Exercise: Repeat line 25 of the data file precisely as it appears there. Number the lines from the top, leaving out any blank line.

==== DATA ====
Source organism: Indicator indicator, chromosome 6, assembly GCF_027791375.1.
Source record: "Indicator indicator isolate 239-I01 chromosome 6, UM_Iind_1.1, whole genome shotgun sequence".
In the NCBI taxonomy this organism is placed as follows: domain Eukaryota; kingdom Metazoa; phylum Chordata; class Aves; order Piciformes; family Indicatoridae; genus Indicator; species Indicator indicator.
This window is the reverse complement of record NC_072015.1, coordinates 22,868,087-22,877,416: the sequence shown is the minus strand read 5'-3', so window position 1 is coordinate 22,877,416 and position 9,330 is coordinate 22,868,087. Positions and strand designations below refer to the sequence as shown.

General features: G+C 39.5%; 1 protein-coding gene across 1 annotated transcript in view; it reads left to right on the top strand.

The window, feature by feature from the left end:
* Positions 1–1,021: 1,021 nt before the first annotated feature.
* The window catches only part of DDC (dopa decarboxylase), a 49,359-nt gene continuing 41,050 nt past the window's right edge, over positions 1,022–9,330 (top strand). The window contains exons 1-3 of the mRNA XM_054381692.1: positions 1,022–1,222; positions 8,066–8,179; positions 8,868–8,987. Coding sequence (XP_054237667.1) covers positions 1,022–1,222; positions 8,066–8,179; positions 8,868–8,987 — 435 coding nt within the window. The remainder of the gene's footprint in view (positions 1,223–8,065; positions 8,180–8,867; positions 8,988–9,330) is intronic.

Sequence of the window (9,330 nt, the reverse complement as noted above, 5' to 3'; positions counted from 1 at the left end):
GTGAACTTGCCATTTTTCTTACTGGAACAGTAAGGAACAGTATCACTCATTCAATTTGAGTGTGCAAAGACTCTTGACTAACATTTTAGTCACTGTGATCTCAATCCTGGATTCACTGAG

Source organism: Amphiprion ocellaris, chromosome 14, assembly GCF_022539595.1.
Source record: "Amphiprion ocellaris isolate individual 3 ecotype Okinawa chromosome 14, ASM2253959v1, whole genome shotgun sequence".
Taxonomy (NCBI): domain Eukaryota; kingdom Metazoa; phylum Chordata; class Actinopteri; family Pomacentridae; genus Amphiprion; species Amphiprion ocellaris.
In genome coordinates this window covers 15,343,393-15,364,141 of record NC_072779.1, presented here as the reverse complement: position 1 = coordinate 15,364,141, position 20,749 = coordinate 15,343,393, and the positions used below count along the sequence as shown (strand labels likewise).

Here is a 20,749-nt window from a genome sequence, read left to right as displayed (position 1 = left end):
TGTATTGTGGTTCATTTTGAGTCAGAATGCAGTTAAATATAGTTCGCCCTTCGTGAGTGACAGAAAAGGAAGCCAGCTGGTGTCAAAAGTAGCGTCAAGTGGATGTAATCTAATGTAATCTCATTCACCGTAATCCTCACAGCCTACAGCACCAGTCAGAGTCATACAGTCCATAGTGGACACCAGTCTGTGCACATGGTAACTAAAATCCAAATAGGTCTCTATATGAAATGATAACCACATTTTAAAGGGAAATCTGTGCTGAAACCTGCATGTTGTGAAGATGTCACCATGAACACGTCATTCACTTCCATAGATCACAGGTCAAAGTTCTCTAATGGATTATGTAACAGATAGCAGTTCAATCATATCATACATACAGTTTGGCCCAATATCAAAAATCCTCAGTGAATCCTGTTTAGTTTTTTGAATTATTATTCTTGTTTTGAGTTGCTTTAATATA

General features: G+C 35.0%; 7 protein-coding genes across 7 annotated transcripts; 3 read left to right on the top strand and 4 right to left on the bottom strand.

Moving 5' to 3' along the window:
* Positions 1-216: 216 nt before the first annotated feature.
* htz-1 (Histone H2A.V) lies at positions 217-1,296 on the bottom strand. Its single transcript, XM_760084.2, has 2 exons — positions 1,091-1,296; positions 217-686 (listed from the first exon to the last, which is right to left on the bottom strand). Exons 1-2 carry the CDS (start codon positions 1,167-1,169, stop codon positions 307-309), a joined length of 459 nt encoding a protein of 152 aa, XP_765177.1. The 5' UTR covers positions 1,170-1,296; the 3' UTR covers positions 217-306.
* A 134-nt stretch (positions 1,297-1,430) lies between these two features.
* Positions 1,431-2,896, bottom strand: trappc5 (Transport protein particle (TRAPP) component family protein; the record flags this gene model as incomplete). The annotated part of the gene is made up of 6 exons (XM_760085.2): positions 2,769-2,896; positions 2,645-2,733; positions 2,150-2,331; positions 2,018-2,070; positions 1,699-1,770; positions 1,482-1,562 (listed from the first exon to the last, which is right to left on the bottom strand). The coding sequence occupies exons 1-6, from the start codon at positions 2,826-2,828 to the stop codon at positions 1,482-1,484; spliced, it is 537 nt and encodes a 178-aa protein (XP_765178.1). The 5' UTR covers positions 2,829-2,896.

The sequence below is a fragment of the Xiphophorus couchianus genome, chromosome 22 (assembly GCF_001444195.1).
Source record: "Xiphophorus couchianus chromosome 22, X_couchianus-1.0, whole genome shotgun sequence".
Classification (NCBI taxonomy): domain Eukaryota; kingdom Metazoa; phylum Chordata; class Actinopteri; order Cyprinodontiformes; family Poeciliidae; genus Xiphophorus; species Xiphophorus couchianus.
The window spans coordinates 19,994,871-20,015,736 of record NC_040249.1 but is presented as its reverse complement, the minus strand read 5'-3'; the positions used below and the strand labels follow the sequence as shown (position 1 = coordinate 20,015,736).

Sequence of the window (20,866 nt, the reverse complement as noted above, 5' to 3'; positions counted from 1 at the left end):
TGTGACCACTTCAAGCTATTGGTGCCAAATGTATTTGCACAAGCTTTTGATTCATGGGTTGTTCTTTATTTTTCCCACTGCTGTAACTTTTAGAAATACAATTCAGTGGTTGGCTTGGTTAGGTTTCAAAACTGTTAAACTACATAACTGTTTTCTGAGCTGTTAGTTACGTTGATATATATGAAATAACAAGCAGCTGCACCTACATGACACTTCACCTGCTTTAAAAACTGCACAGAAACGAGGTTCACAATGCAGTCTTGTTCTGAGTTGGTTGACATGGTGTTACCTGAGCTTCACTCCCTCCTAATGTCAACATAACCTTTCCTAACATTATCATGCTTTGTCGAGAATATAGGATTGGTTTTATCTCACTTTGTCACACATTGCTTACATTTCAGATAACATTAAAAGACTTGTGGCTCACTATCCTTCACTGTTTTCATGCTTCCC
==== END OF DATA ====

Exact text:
Classification (NCBI taxonomy): domain Eukaryota; kingdom Metazoa; phylum Chordata; class Actinopteri; order Cyprinodontiformes; family Poeciliidae; genus Xiphophorus; species Xiphophorus couchianus.